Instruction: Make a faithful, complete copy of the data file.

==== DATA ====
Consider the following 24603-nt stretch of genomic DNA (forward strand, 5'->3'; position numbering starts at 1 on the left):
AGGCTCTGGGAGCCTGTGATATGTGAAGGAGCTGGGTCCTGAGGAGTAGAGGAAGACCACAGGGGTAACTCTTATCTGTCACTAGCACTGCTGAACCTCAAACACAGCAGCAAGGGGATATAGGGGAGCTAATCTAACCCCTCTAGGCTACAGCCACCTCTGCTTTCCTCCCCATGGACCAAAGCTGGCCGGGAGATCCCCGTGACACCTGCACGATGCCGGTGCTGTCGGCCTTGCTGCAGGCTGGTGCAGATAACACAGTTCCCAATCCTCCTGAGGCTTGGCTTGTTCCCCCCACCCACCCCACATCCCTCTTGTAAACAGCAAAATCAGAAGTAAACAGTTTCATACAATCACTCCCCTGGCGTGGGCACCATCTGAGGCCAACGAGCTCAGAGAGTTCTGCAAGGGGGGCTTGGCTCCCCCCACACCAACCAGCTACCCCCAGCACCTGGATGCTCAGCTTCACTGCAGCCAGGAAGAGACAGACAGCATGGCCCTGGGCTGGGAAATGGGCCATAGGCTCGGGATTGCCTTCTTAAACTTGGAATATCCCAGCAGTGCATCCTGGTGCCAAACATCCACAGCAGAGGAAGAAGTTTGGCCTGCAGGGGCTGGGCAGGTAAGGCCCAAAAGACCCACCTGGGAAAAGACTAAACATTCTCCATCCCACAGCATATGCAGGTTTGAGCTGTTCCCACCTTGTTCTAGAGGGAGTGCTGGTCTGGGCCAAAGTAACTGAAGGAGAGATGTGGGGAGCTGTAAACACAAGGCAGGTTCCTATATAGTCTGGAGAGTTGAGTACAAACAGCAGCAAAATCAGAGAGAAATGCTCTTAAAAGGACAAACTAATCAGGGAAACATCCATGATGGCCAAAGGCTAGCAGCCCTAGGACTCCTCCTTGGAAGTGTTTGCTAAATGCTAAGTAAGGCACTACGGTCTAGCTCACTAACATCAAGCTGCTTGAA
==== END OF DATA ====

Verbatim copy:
Consider the following 24603-nt stretch of genomic DNA (forward strand, 5'->3'; position numbering starts at 1 on the left):
AGGCTCTGGGAGCCTGTGATATGTGAAGGAGCTGGGTCCTGAGGAGTAGAGGAAGACCACAGGGGTAACTCTTATCTGTCACTAGCACTGCTGAACCTCAAACACAGCAGCAAGGGGATATAGGGGAGCTAATCTAACCCCTCTAGGCTACAGCCACCTCTGCTTTCCTCCCCATGGACCAAAGCTGGCCGGGAGATCCCCGTGACACCTGCACGATGCCGGTGCTGTCGGCCTTGCTGCAGGCTGGTGCAGATAACACAGTTCCCAATCCTCCTGAGGCTTGGCTTGTTCCCCCCACCCACCCCACATCCCTCTTGTAAACAGCAAAATCAGAAGTAAACAGTTTCATACAATCACTCCCCTGGCGTGGGCACCATCTGAGGCCAACGAGCTCAGAGAGTTCTGCAAGGGGGGCTTGGCTCCCCCCACACCAACCAGCTACCCCCAGCACCTGGATGCTCAGCTTCACTGCAGCCAGGAAGAGACAGACAGCATGGCCCTGGGCTGGGAAATGGGCCATAGGCTCGGGATTGCCTTCTTAAACTTGGAATATCCCAGCAGTGCATCCTGGTGCCAAACATCCACAGCAGAGGAAGAAGTTTGGCCTGCAGGGGCTGGGCAGGTAAGGCCCAAAAGACCCACCTGGGAAAAGACTAAACATTCTCCATCCCACAGCATATGCAGGTTTGAGCTGTTCCCACCTTGTTCTAGAGGGAGTGCTGGTCTGGGCCAAAGTAACTGAAGGAGAGATGTGGGGAGCTGTAAACACAAGGCAGGTTCCTATATAGTCTGGAGAGTTGAGTACAAACAGCAGCAAAATCAGAGAGAAATGCTCTTAAAAGGACAAACTAATCAGGGAAACATCCATGATGGCCAAAGGCTAGCAGCCCTAGGACTCCTCCTTGGAAGTGTTTGCTAAATGCTAAGTAAGGCACTACGGTCTAGCTCACTAACATCAAGCTGCTTGAA